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Gear Review: Sea to Summit Big River Dry Sacks

IMG_3392In the past couple months on the road I think I’ve spent more time riding my scooter through rain than I have in the dry – this is clearly reflected in the fact that as time has gone by I’ve invested more and more money in things to keep my stuff dry, since wet gear sucks.

One of my favorite purchases for this trip is the pair of Sea to Summit Big River Dry Sacks I picked up just before leaving, in 13L and 20L sizes. They cost me around $20 each and are one of the best pieces of gear I’ve purchased in years – extremely durable, effective, and simple to use.

IMG_2255Most importantly, they work exactly as designed: they keep stuff dry. This is incredibly impressive when one considers that I’ve put these stuff sacks through direct exposure to heavy rains at 40MPH for hours on end. In these conditions anything that is only “water resistant” gets completely soaked through, and a lot of “waterproof” gear becomes sodden and wet in minutes. These dry sacks have held up, keeping everything inside nice and dry, through some pretty sick soakings. They’ve been caked with mud, deflected gravel, and even been had gasoline spilled on them repeatedly without contaminating whatever’s inside.

I also learned a cool trick that has changed the way I will pack my gear forever – waterproof works both ways. For a week straight, I was packing away a soaking wet tent in the rain in some normal “water resistant” stuff sacks and it was soaking the rest of my dry gear just by being in proximity during the day. After days of opening my giant 120L dry bag to find the inside covered in moisture and my backpack, sleeping bag, and other gear all wet I finally struck upon the idea of sticking my wet tent into my 20L dry sack.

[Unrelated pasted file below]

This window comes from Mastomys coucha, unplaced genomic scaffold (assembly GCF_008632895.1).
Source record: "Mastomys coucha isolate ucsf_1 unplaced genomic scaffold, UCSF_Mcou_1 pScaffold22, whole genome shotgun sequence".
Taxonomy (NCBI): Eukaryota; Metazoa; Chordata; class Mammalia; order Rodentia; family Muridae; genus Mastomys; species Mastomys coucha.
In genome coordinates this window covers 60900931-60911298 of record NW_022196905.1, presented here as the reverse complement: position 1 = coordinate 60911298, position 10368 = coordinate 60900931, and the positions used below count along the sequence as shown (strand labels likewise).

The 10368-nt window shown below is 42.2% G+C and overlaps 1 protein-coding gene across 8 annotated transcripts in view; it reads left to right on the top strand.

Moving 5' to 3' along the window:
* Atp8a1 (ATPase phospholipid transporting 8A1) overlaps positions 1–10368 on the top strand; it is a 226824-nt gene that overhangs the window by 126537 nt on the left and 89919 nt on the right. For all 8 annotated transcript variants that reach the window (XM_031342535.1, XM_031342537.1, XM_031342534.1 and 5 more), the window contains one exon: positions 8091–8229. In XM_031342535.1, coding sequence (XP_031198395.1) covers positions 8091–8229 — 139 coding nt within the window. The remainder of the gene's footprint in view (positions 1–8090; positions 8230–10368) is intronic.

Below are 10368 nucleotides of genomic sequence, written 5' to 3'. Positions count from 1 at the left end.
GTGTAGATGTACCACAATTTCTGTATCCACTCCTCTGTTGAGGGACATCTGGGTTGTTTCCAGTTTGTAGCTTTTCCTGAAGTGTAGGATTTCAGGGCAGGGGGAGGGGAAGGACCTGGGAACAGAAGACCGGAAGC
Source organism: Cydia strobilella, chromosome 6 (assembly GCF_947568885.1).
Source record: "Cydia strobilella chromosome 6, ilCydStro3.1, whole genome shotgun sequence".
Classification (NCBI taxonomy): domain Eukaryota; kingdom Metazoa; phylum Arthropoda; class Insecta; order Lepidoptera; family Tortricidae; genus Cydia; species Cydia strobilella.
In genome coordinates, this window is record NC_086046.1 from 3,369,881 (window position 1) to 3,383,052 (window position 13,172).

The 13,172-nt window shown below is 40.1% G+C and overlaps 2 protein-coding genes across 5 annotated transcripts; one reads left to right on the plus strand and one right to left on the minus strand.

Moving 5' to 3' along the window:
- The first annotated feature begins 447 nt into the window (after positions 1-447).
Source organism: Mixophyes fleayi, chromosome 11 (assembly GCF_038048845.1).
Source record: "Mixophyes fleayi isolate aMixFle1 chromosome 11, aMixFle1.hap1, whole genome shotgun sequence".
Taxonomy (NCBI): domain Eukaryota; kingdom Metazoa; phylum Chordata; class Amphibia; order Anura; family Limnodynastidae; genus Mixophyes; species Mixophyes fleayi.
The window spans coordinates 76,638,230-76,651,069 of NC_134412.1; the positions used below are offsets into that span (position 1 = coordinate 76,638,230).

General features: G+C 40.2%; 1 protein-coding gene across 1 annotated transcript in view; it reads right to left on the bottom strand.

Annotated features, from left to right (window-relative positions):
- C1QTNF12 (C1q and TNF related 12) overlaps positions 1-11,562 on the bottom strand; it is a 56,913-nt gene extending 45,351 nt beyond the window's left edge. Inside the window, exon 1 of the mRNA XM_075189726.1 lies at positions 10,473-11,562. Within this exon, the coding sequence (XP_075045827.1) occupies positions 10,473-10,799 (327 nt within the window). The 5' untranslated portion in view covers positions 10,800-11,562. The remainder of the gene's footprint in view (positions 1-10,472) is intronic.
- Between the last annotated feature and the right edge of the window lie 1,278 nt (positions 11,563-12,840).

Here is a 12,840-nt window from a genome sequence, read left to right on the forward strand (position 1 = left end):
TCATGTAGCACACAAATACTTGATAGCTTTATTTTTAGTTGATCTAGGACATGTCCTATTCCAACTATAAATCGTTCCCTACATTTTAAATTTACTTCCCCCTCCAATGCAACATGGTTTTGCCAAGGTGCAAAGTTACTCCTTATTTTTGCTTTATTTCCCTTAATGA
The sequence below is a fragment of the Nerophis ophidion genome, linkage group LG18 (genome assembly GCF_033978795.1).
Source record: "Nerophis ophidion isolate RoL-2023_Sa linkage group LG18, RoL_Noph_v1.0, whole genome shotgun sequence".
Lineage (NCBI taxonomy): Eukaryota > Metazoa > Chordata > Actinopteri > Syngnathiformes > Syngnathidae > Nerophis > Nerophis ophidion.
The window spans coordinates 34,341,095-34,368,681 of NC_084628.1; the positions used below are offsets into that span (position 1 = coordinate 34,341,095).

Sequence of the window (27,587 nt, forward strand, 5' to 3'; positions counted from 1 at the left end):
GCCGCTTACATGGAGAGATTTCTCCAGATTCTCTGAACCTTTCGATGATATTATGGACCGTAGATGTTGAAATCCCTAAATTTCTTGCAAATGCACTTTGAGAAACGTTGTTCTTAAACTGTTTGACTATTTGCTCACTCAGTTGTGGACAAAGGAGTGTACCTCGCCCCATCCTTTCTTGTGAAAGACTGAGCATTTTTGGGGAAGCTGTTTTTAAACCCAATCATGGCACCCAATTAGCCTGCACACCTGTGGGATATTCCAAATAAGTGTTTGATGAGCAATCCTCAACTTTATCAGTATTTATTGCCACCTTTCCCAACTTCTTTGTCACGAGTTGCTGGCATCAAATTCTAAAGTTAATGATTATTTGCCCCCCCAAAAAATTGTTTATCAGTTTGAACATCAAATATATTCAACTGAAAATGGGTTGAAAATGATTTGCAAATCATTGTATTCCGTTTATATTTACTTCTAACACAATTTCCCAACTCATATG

Not only has this prevented my wet tent from “infecting” my other gear, but since the sack is completely airtight there is no mildew or bad smell buildup at all. Even cooler, I can smash the dry sack with my tent inside flat and it will stay flat once sealed up, giving me more easy options for storage than inside a normal round stuff sack that isn’t airtight.

So, what’ve I learned about these dry sacks?IMG_0880
  • They are *tough* and don’t rip or break easily
  • They are legitimately waterproof and airtight to the extreme
  • They are fairly lightweight and compact
  • The shape is adjustable due to being airtight, allowing flat or round packing
  • They work fantastically for storing wet gear next to dry gear without contamination

Honestly, for $20 I don’t see a downside. I won’t be traveling without these again, and absolutely recommend them for anyone but the most picky of ultra-lighters.  They deliver a legitimate value that is rare in the gear industry these days.



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